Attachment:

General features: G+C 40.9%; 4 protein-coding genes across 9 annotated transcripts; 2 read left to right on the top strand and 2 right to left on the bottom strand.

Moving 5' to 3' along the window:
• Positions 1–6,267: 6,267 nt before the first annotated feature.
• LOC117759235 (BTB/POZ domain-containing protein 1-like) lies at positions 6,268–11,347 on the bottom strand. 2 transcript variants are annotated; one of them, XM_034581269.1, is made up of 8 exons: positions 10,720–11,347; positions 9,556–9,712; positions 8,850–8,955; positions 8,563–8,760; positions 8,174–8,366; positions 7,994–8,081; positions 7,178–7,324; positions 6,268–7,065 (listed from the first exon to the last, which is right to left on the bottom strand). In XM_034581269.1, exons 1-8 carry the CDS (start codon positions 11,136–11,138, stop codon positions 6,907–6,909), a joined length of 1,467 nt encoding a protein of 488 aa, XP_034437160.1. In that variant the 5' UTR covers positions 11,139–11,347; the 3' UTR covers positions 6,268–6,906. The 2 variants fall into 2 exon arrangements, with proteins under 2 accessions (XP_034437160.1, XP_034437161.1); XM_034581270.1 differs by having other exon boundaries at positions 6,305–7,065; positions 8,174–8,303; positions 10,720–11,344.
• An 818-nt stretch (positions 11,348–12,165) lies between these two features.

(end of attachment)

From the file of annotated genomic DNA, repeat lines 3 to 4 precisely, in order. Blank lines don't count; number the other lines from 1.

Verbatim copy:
• Positions 1–6,267: 6,267 nt before the first annotated feature.
• LOC117759235 (BTB/POZ domain-containing protein 1-like) lies at positions 6,268–11,347 on the bottom strand. 2 transcript variants are annotated; one of them, XM_034581269.1, is made up of 8 exons: positions 10,720–11,347; positions 9,556–9,712; positions 8,850–8,955; positions 8,563–8,760; positions 8,174–8,366; positions 7,994–8,081; positions 7,178–7,324; positions 6,268–7,065 (listed from the first exon to the last, which is right to left on the bottom strand). In XM_034581269.1, exons 1-8 carry the CDS (start codon positions 11,136–11,138, stop codon positions 6,907–6,909), a joined length of 1,467 nt encoding a protein of 488 aa, XP_034437160.1. In that variant the 5' UTR covers positions 11,139–11,347; the 3' UTR covers positions 6,268–6,906. The 2 variants fall into 2 exon arrangements, with proteins under 2 accessions (XP_034437160.1, XP_034437161.1); XM_034581270.1 differs by having other exon boundaries at positions 6,305–7,065; positions 8,174–8,303; positions 10,720–11,344.